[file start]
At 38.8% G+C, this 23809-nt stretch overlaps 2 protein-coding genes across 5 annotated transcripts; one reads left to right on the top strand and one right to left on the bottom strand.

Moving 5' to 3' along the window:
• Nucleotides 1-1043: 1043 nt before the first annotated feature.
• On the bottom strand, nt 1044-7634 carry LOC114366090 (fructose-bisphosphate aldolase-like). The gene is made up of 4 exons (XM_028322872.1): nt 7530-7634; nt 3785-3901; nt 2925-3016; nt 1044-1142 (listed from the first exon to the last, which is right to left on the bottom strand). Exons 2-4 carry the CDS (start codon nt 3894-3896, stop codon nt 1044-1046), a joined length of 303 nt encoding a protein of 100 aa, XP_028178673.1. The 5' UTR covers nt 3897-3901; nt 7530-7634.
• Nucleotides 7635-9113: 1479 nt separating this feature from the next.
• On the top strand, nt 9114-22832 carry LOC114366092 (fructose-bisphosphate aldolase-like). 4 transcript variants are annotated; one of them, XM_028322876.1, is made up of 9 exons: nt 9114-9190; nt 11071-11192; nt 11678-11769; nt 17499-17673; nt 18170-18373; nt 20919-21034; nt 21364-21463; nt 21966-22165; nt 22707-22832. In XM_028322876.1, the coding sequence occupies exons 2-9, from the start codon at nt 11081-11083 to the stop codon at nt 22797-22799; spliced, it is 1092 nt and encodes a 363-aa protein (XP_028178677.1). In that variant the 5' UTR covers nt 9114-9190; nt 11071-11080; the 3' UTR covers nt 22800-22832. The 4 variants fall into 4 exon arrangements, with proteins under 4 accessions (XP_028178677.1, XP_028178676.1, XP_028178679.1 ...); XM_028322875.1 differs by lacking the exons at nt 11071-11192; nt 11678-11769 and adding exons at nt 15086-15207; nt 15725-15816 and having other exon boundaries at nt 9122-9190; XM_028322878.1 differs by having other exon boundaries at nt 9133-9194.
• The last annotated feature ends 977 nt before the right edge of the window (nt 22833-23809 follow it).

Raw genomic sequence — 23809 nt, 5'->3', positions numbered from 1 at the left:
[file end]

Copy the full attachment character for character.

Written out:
At 38.8% G+C, this 23809-nt stretch overlaps 2 protein-coding genes across 5 annotated transcripts; one reads left to right on the top strand and one right to left on the bottom strand.

Moving 5' to 3' along the window:
• Nucleotides 1-1043: 1043 nt before the first annotated feature.
• On the bottom strand, nt 1044-7634 carry LOC114366090 (fructose-bisphosphate aldolase-like). The gene is made up of 4 exons (XM_028322872.1): nt 7530-7634; nt 3785-3901; nt 2925-3016; nt 1044-1142 (listed from the first exon to the last, which is right to left on the bottom strand). Exons 2-4 carry the CDS (start codon nt 3894-3896, stop codon nt 1044-1046), a joined length of 303 nt encoding a protein of 100 aa, XP_028178673.1. The 5' UTR covers nt 3897-3901; nt 7530-7634.
• Nucleotides 7635-9113: 1479 nt separating this feature from the next.
• On the top strand, nt 9114-22832 carry LOC114366092 (fructose-bisphosphate aldolase-like). 4 transcript variants are annotated; one of them, XM_028322876.1, is made up of 9 exons: nt 9114-9190; nt 11071-11192; nt 11678-11769; nt 17499-17673; nt 18170-18373; nt 20919-21034; nt 21364-21463; nt 21966-22165; nt 22707-22832. In XM_028322876.1, the coding sequence occupies exons 2-9, from the start codon at nt 11081-11083 to the stop codon at nt 22797-22799; spliced, it is 1092 nt and encodes a 363-aa protein (XP_028178677.1). In that variant the 5' UTR covers nt 9114-9190; nt 11071-11080; the 3' UTR covers nt 22800-22832. The 4 variants fall into 4 exon arrangements, with proteins under 4 accessions (XP_028178677.1, XP_028178676.1, XP_028178679.1 ...); XM_028322875.1 differs by lacking the exons at nt 11071-11192; nt 11678-11769 and adding exons at nt 15086-15207; nt 15725-15816 and having other exon boundaries at nt 9122-9190; XM_028322878.1 differs by having other exon boundaries at nt 9133-9194.
• The last annotated feature ends 977 nt before the right edge of the window (nt 22833-23809 follow it).

Raw genomic sequence — 23809 nt, 5'->3', positions numbered from 1 at the left: